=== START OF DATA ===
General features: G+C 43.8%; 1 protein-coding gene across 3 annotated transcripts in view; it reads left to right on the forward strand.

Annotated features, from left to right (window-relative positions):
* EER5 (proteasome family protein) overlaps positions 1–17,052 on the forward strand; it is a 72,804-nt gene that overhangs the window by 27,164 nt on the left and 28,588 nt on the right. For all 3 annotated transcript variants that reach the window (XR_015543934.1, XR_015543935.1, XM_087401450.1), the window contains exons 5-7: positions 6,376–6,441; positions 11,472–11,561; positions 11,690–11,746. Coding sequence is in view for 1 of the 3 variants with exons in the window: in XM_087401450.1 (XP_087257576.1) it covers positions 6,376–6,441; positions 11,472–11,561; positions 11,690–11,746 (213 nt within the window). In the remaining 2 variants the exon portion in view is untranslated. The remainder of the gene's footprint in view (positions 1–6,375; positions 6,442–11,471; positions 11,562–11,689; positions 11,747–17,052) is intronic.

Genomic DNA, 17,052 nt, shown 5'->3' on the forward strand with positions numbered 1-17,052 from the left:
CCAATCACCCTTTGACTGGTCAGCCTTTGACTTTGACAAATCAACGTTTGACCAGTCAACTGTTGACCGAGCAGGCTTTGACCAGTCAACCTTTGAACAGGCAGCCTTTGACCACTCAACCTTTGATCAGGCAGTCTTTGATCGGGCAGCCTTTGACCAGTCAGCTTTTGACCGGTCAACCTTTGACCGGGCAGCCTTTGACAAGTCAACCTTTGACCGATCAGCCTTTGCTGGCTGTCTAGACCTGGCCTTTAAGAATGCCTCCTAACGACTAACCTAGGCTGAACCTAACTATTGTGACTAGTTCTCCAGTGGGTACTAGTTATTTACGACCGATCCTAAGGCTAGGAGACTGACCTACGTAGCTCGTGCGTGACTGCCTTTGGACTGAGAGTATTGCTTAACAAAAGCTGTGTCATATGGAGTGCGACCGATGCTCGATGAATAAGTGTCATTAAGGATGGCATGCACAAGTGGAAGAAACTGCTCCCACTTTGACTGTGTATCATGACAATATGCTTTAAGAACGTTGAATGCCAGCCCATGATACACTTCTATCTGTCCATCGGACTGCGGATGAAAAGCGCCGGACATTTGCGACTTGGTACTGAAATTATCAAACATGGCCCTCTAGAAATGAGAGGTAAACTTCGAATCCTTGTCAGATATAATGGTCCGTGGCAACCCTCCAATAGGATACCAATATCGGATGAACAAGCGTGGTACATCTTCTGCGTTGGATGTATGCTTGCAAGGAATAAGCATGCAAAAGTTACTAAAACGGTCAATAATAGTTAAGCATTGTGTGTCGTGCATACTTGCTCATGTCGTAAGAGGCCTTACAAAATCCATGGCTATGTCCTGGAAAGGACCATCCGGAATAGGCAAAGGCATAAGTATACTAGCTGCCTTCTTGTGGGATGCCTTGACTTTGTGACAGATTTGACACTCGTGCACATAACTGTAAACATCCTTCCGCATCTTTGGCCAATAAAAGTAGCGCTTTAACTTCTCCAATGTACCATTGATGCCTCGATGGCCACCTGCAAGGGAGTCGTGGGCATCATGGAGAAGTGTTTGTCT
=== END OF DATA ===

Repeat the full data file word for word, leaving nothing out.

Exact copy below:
General features: G+C 43.8%; 1 protein-coding gene across 3 annotated transcripts in view; it reads left to right on the forward strand.

Annotated features, from left to right (window-relative positions):
* EER5 (proteasome family protein) overlaps positions 1–17,052 on the forward strand; it is a 72,804-nt gene that overhangs the window by 27,164 nt on the left and 28,588 nt on the right. For all 3 annotated transcript variants that reach the window (XR_015543934.1, XR_015543935.1, XM_087401450.1), the window contains exons 5-7: positions 6,376–6,441; positions 11,472–11,561; positions 11,690–11,746. Coding sequence is in view for 1 of the 3 variants with exons in the window: in XM_087401450.1 (XP_087257576.1) it covers positions 6,376–6,441; positions 11,472–11,561; positions 11,690–11,746 (213 nt within the window). In the remaining 2 variants the exon portion in view is untranslated. The remainder of the gene's footprint in view (positions 1–6,375; positions 6,442–11,471; positions 11,562–11,689; positions 11,747–17,052) is intronic.

Genomic DNA, 17,052 nt, shown 5'->3' on the forward strand with positions numbered 1-17,052 from the left:
CCAATCACCCTTTGACTGGTCAGCCTTTGACTTTGACAAATCAACGTTTGACCAGTCAACTGTTGACCGAGCAGGCTTTGACCAGTCAACCTTTGAACAGGCAGCCTTTGACCACTCAACCTTTGATCAGGCAGTCTTTGATCGGGCAGCCTTTGACCAGTCAGCTTTTGACCGGTCAACCTTTGACCGGGCAGCCTTTGACAAGTCAACCTTTGACCGATCAGCCTTTGCTGGCTGTCTAGACCTGGCCTTTAAGAATGCCTCCTAACGACTAACCTAGGCTGAACCTAACTATTGTGACTAGTTCTCCAGTGGGTACTAGTTATTTACGACCGATCCTAAGGCTAGGAGACTGACCTACGTAGCTCGTGCGTGACTGCCTTTGGACTGAGAGTATTGCTTAACAAAAGCTGTGTCATATGGAGTGCGACCGATGCTCGATGAATAAGTGTCATTAAGGATGGCATGCACAAGTGGAAGAAACTGCTCCCACTTTGACTGTGTATCATGACAATATGCTTTAAGAACGTTGAATGCCAGCCCATGATACACTTCTATCTGTCCATCGGACTGCGGATGAAAAGCGCCGGACATTTGCGACTTGGTACTGAAATTATCAAACATGGCCCTCTAGAAATGAGAGGTAAACTTCGAATCCTTGTCAGATATAATGGTCCGTGGCAACCCTCCAATAGGATACCAATATCGGATGAACAAGCGTGGTACATCTTCTGCGTTGGATGTATGCTTGCAAGGAATAAGCATGCAAAAGTTACTAAAACGGTCAATAATAGTTAAGCATTGTGTGTCGTGCATACTTGCTCATGTCGTAAGAGGCCTTACAAAATCCATGGCTATGTCCTGGAAAGGACCATCCGGAATAGGCAAAGGCATAAGTATACTAGCTGCCTTCTTGTGGGATGCCTTGACTTTGTGACAGATTTGACACTCGTGCACATAACTGTAAACATCCTTCCGCATCTTTGGCCAATAAAAGTAGCGCTTTAACTTCTCCAATGTACCATTGATGCCTCGATGGCCACCTGCAAGGGAGTCGTGGGCATCATGGAGAAGTGTTTGTCT